The Arizona Court of Appeals recently issued an opinion in a defendant’s appeal of his conviction and sentence for two cases, one of which involved an Arizona weapons offense. That case arose when police officers stopped the defendant when they noticed him riding his bicycle against traffic on a two-lane road. During the stop, police noticed a combat-style knife on his hip. When asked, the defendant admitted he was a felon, and the detectives arrested him. The court consolidated both of the defendant’s cases, and the defendant appealed, arguing that the court erred by denying his motion to suppress.
The defendant argues that police abused their discretion and improperly stopped him. He further contends that he was not violating a statute because he was not riding his bike on the roadway. Under the Fourth Amendment, law enforcement cannot engage in unreasonable searches and seizures. Moreover, the exclusionary rule prohibits the state from introducing evidence seized in violation of the defendant’s Fourth Amendment rights. Generally, investigative stops are permitted if the stop is substantiated by “reasonable suspicion that criminal activity is afoot.”
In this case, the officers testified that they drove by the defendant when they noticed him riding on the gravel, talking on a cell phone, and steering the bike with one hand. They stopped him after they noticed oncoming traffic swerving to avoid the defendant. The court found that the detectives possessed the requisite reasonable suspicion to stop the defendant. The court reasoned that the police believed that the defendant was obstructing the highway and creating a public hazard.
In response, the defendant asserted that the trial court did not mention the basis for its denial of his motion and that it is reasonable to assume that the court found that he was not in violation of the statute. However, the appeals court declined to speculate on the trial court’s ruling. Under case law, appellate courts may affirm a trial court’s ruling if the outcome was legally correct for any reason. Ultimately, the appeals court affirmed the defendant’s conviction.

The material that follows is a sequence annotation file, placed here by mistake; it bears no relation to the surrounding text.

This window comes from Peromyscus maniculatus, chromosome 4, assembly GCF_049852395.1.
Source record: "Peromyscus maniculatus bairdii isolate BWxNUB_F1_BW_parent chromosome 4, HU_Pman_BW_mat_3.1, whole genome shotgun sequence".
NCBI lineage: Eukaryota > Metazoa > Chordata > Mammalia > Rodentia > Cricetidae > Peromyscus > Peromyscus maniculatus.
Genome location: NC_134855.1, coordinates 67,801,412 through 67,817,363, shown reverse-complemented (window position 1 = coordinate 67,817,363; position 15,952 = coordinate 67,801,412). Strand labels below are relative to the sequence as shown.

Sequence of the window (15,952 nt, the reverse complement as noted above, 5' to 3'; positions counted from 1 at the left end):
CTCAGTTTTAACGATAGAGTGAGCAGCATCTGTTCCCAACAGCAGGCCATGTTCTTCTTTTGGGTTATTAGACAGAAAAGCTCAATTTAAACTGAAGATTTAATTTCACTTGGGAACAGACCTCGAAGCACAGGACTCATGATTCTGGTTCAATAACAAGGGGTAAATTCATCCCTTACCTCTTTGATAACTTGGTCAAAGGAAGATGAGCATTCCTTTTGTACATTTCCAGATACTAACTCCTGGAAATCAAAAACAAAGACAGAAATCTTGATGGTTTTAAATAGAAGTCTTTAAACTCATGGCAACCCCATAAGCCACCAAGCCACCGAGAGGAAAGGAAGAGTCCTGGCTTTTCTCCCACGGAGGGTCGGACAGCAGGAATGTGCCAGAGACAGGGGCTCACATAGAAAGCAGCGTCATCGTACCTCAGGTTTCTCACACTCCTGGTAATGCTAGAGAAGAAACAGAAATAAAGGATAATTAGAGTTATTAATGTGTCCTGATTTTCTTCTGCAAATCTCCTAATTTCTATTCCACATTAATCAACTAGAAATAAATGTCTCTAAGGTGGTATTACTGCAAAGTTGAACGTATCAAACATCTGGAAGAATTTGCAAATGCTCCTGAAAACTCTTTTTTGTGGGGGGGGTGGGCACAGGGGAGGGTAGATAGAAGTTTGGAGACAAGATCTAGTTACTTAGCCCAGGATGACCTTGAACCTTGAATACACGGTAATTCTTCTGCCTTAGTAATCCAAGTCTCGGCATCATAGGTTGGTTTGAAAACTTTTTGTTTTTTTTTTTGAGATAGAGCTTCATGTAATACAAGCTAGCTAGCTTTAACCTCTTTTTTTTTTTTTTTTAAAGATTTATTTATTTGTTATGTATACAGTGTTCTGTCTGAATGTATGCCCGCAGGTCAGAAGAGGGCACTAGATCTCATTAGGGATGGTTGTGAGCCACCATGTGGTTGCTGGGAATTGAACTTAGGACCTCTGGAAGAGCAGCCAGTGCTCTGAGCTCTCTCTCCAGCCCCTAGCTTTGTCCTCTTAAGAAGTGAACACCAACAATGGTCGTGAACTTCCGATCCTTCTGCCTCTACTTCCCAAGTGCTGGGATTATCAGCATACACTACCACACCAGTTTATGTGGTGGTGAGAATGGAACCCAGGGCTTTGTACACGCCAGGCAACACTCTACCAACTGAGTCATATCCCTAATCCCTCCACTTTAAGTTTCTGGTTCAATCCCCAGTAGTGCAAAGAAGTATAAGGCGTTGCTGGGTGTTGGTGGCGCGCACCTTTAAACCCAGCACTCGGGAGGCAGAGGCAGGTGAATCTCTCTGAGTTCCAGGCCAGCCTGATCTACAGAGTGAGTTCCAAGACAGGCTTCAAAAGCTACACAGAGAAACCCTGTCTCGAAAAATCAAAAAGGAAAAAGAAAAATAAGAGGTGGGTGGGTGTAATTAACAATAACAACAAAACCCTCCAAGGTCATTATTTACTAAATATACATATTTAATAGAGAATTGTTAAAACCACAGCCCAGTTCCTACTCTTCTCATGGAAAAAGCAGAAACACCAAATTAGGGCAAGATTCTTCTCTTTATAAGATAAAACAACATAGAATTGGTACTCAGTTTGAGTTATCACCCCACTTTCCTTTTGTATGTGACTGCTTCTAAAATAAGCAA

This case highlights the importance of retaining an experienced Arizona criminal attorney for appeals. For example, it may have been helpful for the defendant’s trial attorney to ask the court specifically why it denied his motion to suppress. With this information, the appellate court would not have been forced to speculate as to the trial court’s reasoning, which is almost always resolved in favor of the lower court’s decision.
Have You Been Arrested for an Arizona Crime?
If you have been arrested or charged with an Arizona crime, or need assistance with an appeal, contact the Law Office of James E. Novak. Attorney Novak founded his firm on the belief that his client’s needs and defense are paramount. James Novak handles Arizona weapons charges, drug charges, white-collar crimes, assault and violent crimes, domestic violence, sexual offenses, disorderly conduct, misdemeanor offenses, felony offenses, and warrant issues. Attorney Novak approaches each case with the understanding that every client and situation deserves personalized attention. Call the Law Office of James E. Novak at 480-413-1499 to discuss your rights and remedies if you face Arizona criminal charges.